Sociology Thesis and Orals Student Learning Goals

Written Thesis Learning Goals

  1. SOCIOLOGICAL IMAGINATION: The student effectively demonstrates the use of a sociological imagination – the thesis is clearly sociological.
  2. PROJECT JUSTIFICATION: The student designs a good thesis project in an area of choice and explains why various decisions were made.
  3. THEORY: The student effectively describes and critically and reflectively applies some basic theories or theoretical orientations in at least one area of social reality. If applicable, the student makes appropriate links between theories.
  4. RESEARCH METHODS: The student demonstrates a keen understanding and application of concepts relating to social research methodology in the thesis project – e.g., sample, data analysis, ethics, variable measurement, limitations, etc.
  5. THEORY AND DATA INTEGRATION: Theory and data analysis are effectively integrated.
  6. LITERATURE REVIEW: The student’s thesis contains an appropriate body of literature, critically assessed, and cited correctly.
  7. ORIGINALITY: The student is thoughtful, accurate, and creative in presenting original sociological data and/or in theorizing.
  8. SOCIOLOGICAL CONCEPTS: The student demonstrates understanding and correct application of sociological concepts that are relevant to the thesis project.
  9. INTELLECTUAL DEPTH: The student moves from recall analysis and application to synthesis and evaluation.
  10. WRITING AND ORGANIZATION: The student demonstrates effective writing quality and the thesis is organized such that a central focus or framework is clear.
  11. ENVS Relevance: The thesis engages significantly with the environment or an environmental problem.
  12. ENVS Interdisciplinary Content: The thesis displays in-depth engagement with the environmental issue at hand from at least one other discipline beyond sociology (e.g., descriptions of biological processes, chemical impacts, use of environmental philosophy)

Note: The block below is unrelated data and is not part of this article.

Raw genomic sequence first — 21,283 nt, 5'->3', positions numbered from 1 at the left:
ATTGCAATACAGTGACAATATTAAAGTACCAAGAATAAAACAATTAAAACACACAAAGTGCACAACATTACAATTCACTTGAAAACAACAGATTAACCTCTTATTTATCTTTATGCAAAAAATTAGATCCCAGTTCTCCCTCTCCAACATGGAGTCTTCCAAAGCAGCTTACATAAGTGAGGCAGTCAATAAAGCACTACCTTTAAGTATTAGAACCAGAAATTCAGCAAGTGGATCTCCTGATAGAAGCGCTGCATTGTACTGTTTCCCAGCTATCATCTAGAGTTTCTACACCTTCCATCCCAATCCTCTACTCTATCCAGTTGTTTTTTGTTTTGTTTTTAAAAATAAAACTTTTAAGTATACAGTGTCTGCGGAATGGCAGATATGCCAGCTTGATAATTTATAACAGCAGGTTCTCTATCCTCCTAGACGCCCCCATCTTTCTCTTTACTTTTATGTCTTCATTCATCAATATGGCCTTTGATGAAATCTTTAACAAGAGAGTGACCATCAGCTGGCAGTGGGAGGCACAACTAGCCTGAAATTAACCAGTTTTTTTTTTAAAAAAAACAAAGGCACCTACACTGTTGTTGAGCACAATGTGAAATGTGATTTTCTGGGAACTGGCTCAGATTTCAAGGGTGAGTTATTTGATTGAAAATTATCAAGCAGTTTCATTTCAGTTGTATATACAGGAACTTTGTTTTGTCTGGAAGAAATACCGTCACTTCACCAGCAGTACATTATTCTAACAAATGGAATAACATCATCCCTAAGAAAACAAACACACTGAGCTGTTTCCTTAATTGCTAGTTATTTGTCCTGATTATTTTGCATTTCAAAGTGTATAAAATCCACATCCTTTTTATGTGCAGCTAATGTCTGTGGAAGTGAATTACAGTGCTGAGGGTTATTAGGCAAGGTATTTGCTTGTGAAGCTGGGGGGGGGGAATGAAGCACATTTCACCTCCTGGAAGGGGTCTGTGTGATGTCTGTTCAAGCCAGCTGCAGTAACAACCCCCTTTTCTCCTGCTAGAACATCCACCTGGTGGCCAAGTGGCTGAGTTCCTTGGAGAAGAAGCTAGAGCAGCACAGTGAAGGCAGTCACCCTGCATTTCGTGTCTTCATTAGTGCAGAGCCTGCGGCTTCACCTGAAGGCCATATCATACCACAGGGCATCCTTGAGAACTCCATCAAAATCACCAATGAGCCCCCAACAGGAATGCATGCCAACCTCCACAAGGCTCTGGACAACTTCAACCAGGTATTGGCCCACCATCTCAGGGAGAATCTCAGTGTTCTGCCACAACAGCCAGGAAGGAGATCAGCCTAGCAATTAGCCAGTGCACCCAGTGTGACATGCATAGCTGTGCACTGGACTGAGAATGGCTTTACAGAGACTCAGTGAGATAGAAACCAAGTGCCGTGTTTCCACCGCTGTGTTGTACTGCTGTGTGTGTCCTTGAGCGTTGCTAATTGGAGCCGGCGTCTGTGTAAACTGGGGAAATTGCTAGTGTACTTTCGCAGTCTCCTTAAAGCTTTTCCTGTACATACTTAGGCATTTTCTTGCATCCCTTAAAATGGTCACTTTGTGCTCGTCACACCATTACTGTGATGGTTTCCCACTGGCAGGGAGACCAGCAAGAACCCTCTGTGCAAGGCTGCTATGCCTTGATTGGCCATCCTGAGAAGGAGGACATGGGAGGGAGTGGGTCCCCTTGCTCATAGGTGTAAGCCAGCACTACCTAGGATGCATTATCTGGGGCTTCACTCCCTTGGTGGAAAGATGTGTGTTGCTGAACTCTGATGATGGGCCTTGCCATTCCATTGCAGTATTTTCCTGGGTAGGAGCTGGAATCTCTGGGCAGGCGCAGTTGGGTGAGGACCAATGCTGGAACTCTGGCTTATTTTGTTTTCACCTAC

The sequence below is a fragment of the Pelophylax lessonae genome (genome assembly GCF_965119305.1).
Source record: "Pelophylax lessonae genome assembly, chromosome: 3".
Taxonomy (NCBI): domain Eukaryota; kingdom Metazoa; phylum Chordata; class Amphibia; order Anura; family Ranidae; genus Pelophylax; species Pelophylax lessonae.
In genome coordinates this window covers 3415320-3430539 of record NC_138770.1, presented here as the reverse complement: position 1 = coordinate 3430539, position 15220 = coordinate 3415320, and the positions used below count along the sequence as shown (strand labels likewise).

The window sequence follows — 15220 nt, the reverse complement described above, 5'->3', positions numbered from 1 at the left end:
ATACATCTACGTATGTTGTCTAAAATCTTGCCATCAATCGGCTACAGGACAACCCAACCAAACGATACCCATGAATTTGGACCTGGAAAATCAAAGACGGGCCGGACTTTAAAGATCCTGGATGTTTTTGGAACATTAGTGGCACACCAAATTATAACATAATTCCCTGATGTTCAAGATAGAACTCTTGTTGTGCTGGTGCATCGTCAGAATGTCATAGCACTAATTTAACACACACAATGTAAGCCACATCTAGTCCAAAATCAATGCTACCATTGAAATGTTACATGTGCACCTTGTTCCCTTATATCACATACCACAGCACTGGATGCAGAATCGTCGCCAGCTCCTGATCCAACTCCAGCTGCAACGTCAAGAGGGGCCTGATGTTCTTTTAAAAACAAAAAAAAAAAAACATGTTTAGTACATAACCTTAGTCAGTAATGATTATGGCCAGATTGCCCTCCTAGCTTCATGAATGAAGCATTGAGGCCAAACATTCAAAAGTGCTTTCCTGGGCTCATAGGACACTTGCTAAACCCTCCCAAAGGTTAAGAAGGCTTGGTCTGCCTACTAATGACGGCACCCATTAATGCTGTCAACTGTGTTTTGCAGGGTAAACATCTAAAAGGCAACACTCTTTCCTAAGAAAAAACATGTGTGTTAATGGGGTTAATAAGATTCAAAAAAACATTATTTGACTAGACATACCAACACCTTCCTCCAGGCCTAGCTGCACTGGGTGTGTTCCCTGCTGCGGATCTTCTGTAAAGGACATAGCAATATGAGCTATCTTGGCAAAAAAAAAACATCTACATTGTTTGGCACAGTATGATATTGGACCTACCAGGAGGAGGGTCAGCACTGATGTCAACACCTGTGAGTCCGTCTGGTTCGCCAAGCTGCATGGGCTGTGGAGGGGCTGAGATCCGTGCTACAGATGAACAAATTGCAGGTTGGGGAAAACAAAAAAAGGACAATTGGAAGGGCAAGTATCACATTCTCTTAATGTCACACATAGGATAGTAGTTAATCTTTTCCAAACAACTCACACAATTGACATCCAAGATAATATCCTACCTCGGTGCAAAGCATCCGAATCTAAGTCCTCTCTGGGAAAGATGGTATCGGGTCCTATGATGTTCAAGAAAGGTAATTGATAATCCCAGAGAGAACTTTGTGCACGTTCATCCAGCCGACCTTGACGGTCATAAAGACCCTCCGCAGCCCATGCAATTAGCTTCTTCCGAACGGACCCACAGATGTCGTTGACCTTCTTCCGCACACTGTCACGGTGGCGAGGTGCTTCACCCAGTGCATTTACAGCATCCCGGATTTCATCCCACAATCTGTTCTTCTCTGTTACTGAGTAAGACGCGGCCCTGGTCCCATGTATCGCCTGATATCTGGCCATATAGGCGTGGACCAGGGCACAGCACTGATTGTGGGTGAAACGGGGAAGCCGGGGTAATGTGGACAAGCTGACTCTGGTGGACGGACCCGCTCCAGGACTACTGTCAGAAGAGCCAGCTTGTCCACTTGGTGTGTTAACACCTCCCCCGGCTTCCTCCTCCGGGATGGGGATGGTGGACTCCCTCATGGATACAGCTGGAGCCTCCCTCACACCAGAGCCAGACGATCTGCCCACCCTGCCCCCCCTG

Oral Comprehensive Exam Learning Goals

  1. SOCIOLOGICAL IMAGINATION: The student effectively demonstrates the use of a sociological imagination – the student’s contribution to the oral examination is clearly sociological.
  2. PROJECT JUSTIFICATION: The student demonstrates a concrete understanding of the thesis project and can effectively explain why various decisions were made.
  3. THEORY: The student demonstrates knowledge of and ability to reflectively apply some basic theories or theoretical orientations in at least one area of social reality. If applicable, the student makes appropriate links between theories.
  4. RESEARCH METHODS: The student demonstrates an understanding of basic methodological approaches and can respond accurately to questions relating to social research methods that may or may not apply directly to the written thesis.
  5. THEORY AND DATA INTEGRATION: The student demonstrates an ability to effectively integrate theory and data in his or her oral responses.
  6. PAST RESEARCH: The student demonstrates a sophisticated familiarity with relevant past research in discussing the thesis project.
  7. ORIGINALITY: The student is thoughtful, accurate, and creative in presenting original sociological data and/or in theorizing.
  8. SOCIOLOGICAL CONCEPTS: The student demonstrates understanding and correct application of sociological concepts that are relevant to the thesis project or to the discipline of Sociology as a whole.
  9. INTELLECTUAL DEPTH: The student moves from recall analysis and application to synthesis and evaluation during the oral exam.
  10. ORAL COMMUNICATION: The student demonstrates effective oral communication skills, both in presenting ideas and in responding to questions or critiques of these ideas, and takes initiative during the oral exam.
  11. ENVS Relevance: The student engages significantly with the environment or an environmental problem during the oral exam.
  12. ENVS Interdisciplinary Content: The student displays in-depth engagement with the environmental issue at hand from at least one other discipline beyond sociology (e.g., descriptions of biological processes, chemical impacts, use of environmental philosophy) during the oral exam.